There are a few auxillary utilities such as SSH and Subversion that we cannot do without. You can read through these quick references for some of the most common elements (including those required for Capistrano to work well), but you may also want to research these topics more on your own.
As we mentioned back in A Basic Deployment, Subversion isn’t the only source code management system in town, but it’s definitely a good one. If you’re using CVS right now, you can certainly still use Capistrano. However, Subversion’s added features, improved tagging, and renaming capabilities make it worth your effort. We can’t go through all of the details of Subversion here, but we can give you the basic outline. We mostly want to make sure that you have good control over your development environment.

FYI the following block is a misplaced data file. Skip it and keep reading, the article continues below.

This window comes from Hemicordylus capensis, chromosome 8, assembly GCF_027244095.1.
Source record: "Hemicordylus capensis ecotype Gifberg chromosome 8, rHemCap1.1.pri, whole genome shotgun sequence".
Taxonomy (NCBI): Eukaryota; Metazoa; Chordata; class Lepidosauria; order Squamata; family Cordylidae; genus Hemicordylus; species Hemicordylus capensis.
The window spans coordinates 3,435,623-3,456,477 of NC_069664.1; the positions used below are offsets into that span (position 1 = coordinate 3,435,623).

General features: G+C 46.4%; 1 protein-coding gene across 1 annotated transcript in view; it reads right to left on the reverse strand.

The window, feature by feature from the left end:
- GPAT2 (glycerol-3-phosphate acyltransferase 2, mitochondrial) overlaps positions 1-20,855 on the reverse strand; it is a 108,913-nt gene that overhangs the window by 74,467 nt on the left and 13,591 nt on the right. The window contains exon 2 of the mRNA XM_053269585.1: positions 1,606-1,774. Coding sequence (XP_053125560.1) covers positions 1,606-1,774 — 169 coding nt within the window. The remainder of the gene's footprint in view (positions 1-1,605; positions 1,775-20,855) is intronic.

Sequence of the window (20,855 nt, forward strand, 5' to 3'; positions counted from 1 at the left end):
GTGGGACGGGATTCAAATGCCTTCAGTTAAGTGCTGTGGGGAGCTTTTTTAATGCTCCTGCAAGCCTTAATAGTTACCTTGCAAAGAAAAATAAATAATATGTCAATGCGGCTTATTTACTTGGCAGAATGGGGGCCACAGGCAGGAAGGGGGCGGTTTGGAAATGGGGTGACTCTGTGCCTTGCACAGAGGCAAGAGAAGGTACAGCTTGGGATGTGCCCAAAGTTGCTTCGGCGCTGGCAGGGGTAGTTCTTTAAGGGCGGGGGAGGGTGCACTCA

On the machine that will house your repository (which can be
your local box if you’re the sole developer but should be a more
accessible machine for multiple developers), you can use the
svnadmin utility to create an empty
svnadmin create /opt/svn/repos
The path is, of course, up to you. At this point, you’ve done all you need to do on the server to get started. You can store multiple projects in one repository, or you can create one repository for each project. Which option you use is dependent on the size of the projects and a large part personal taste.
You’ll need to make sure that everyone who’ll be handling the code ...